Category Archives: Clinical Prediction Rules

Clinical Prediction Rule: Hip Osteoarthritis

A patient walks into your clinic complaining of hip pain. The referral from the orthopedist says “hip OA,” but how can you be sure that the symptoms that your patient is complaining of are truly arthritic in nature? With the help of clinical prediction rules (CPRs), you can help improve your ability to accurately diagnose the patient, which will allow for you to improve your treatment outcomes.

In 2008, Sutlive et al published a report regarding the diagnoses hip osteoarthritis in patients with unilateral hip pain. Using diagnostic evidence of osteoarthritis on X-ray as the reference standard, five predictors were found to help in the diagnosis of hip osteoarthritis:

  • Self-reported squatting as an aggravating factor
  • Scour test with adduction causing groin or lateral pain
  • Active hip flexion causing lateral pain
  • Active hip extension causing hip pain
  • Passive hip internal rotation less than or equal to 25°

If 4/5 of the above predictors were present, a positive likelihood ratio of 24.3 was found (a post test probability of 91%). What’s great about this CPR is how quick it is to run through the five predictors, and once you do, you can provide your patient with a more evidence based clinical diagnosis.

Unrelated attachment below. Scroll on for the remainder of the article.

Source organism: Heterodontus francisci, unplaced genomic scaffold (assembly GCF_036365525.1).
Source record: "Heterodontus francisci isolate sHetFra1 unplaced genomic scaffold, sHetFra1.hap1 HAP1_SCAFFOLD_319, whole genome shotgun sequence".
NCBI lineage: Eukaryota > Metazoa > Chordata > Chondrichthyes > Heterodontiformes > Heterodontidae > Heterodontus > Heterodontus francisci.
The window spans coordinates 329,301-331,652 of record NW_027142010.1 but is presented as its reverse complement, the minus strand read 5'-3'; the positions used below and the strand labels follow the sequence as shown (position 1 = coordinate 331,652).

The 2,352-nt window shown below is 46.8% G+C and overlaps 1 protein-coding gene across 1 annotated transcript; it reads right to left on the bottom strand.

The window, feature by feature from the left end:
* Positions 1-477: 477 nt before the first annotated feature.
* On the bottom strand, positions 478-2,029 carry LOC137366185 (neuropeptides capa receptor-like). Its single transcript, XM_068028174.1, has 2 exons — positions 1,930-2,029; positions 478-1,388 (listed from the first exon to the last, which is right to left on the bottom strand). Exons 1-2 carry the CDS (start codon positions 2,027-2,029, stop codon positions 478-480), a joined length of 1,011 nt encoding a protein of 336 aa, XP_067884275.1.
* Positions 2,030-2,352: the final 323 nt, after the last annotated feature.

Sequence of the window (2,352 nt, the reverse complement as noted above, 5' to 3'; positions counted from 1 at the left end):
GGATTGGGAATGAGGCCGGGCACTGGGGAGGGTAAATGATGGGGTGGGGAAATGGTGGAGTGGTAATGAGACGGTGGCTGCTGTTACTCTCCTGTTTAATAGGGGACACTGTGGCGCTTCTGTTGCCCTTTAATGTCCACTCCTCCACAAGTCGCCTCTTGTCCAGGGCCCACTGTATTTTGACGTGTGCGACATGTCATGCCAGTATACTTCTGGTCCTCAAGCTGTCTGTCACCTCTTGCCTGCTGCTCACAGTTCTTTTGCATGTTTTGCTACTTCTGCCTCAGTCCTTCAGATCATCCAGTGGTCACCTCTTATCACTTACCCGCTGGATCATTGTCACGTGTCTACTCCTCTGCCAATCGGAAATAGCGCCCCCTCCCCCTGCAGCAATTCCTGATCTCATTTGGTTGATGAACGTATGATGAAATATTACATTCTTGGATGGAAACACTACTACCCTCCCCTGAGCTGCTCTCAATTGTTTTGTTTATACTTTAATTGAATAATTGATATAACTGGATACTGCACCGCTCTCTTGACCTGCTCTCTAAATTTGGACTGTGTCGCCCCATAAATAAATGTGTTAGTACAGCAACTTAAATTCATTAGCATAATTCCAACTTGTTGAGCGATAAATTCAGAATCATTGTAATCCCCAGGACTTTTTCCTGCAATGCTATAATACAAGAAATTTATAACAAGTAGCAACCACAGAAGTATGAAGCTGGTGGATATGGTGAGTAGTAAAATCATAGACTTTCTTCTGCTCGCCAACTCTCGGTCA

So now that you feel confident with your diagnosis, how do you treat your patient? I personally tend to utilize a lot of joint manipulation/mobilization techniques with these patients, and the research supports this type of plan of care.  Hoeksma et al published a paper in 2004 comparing manual therapy to exercise in the treatment of patients with hip osteoarthritis. The findings showed a significantly higher success rate after 5 weeks of treatment in the manual therapy group compared to the exercise group. Now this does not mean that you should completely neglect the use of therapeutic exercises when treating patients with hip OA, but more importantly, should reinforce the significance of using manual therapy with this population (aka if you are not doing hip mobilizations for your patients, you should!).

Both of these articles are great ways to not only improve your own clinical skills, but to educate your patient as well. If you are able to confidently tell your patient what you believe is causing their symptoms, and more importantly that you can improve them, their trust in you as their physical therapist will grow exponentially.

Clinical Prediction Rules: Cervical Spine

Your patient walks into your clinic with neck pain that radiates into their arm…now what? How do you know what it is, what you should do, and if they are going to respond well to conservative therapy? With the help of several research studies we thankfully have the answer to some of these questions.

Wainner et al published a study investigating the reliability and accuracy of different examination procedures for cervical radiculopathy. In the study he found four key features to help rule in the diagnosis of a cervical radiculopathy, with a positive likelihood ratio of over 30 if patients were positive on the rule. These four findings were the following:

  • Positive Upper Limb Tension Test A
  • Positive Spurling A Test
  • Positive Cervical Distraction Test